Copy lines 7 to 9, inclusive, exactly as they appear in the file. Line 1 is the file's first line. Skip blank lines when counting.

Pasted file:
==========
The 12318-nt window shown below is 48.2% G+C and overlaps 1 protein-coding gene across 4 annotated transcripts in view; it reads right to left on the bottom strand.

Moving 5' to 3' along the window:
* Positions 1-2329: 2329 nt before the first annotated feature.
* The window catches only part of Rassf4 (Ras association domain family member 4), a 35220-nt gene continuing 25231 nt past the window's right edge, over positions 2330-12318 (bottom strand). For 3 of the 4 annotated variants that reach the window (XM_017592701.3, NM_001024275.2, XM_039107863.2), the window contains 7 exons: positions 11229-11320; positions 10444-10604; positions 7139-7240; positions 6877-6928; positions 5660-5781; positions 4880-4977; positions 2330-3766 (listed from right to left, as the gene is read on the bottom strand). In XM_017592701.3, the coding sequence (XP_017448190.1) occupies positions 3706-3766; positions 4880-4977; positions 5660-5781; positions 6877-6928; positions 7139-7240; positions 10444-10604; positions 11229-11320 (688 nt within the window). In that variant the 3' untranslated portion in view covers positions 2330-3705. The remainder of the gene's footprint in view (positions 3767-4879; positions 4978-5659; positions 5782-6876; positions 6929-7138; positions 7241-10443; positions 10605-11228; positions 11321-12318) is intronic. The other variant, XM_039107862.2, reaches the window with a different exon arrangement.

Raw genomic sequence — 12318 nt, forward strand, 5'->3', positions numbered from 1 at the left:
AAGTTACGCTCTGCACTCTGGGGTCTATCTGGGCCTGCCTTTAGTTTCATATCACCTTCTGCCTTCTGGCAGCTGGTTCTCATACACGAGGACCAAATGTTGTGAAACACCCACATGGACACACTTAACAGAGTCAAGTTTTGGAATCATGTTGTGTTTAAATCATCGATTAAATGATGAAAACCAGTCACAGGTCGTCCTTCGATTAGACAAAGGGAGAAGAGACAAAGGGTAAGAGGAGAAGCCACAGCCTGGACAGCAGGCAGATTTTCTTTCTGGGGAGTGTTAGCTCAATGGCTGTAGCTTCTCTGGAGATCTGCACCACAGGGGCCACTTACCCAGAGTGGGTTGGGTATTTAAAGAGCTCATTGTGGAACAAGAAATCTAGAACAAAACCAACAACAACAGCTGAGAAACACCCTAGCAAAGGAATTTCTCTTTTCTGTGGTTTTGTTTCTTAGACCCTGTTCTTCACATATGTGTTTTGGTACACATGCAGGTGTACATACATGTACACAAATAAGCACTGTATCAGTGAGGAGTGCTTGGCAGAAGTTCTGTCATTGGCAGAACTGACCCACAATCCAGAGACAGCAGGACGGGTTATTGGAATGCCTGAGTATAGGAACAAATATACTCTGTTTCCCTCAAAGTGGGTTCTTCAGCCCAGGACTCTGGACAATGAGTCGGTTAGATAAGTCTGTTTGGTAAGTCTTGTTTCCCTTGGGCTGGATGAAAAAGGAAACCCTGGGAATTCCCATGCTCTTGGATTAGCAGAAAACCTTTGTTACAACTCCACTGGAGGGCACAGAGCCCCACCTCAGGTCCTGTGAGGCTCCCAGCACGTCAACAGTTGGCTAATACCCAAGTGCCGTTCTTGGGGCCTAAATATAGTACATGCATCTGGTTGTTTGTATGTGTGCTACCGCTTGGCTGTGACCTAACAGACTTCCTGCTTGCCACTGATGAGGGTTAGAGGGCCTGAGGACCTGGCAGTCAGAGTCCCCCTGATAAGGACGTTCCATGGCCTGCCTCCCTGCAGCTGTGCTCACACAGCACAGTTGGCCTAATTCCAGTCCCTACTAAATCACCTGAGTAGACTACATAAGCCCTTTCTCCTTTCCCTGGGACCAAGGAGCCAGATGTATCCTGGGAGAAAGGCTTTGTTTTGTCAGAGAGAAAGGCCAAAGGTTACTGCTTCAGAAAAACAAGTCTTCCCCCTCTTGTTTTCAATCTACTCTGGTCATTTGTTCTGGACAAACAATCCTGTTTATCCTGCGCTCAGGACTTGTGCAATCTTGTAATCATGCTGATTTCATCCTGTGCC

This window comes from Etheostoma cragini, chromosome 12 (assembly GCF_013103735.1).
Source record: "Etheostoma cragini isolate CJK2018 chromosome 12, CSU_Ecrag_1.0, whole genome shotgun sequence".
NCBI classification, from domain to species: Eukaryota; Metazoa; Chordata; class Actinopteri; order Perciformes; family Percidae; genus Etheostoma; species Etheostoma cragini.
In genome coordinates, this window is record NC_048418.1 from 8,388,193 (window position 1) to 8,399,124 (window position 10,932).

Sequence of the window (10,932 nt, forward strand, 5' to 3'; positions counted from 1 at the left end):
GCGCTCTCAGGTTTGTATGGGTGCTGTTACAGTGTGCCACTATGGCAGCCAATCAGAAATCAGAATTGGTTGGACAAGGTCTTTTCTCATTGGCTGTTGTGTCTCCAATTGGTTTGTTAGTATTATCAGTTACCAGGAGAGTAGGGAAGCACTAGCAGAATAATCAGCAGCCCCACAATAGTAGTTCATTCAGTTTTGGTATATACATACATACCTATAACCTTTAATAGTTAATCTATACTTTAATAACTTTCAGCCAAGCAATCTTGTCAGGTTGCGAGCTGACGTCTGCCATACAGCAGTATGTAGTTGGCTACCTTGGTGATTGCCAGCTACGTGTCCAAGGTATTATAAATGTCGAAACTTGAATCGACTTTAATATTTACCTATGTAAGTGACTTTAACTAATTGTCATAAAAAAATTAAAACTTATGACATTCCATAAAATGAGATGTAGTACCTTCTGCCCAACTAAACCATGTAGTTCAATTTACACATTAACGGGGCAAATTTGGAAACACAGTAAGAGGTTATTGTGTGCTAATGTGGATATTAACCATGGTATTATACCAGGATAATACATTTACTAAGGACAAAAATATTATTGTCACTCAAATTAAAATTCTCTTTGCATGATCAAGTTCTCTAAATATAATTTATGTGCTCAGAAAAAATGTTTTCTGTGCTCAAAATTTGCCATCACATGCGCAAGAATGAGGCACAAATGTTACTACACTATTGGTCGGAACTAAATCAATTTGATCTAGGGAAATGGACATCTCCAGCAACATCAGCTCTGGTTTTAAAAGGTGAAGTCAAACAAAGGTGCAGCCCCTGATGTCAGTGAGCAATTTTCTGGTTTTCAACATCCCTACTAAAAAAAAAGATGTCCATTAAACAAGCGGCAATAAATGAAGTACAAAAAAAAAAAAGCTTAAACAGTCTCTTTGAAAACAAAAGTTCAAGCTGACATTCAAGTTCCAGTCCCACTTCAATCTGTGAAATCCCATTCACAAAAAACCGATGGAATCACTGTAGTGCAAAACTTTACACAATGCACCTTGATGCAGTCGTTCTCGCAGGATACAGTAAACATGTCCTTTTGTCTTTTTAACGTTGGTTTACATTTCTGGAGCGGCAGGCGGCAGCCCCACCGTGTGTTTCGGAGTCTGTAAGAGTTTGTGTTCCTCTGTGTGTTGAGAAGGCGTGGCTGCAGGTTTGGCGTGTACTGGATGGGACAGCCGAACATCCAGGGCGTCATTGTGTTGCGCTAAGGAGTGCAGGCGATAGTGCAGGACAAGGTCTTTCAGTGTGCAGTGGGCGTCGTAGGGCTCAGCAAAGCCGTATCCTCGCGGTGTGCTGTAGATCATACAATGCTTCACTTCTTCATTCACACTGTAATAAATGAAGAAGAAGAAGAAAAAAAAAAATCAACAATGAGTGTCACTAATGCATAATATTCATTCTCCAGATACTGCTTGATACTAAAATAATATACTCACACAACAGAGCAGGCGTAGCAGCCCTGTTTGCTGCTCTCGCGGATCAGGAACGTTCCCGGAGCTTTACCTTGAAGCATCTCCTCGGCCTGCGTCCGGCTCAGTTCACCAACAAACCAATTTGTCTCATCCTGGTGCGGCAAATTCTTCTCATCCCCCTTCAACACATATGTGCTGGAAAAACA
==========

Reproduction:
This window comes from Etheostoma cragini, chromosome 12 (assembly GCF_013103735.1).
Source record: "Etheostoma cragini isolate CJK2018 chromosome 12, CSU_Ecrag_1.0, whole genome shotgun sequence".
NCBI classification, from domain to species: Eukaryota; Metazoa; Chordata; class Actinopteri; order Perciformes; family Percidae; genus Etheostoma; species Etheostoma cragini.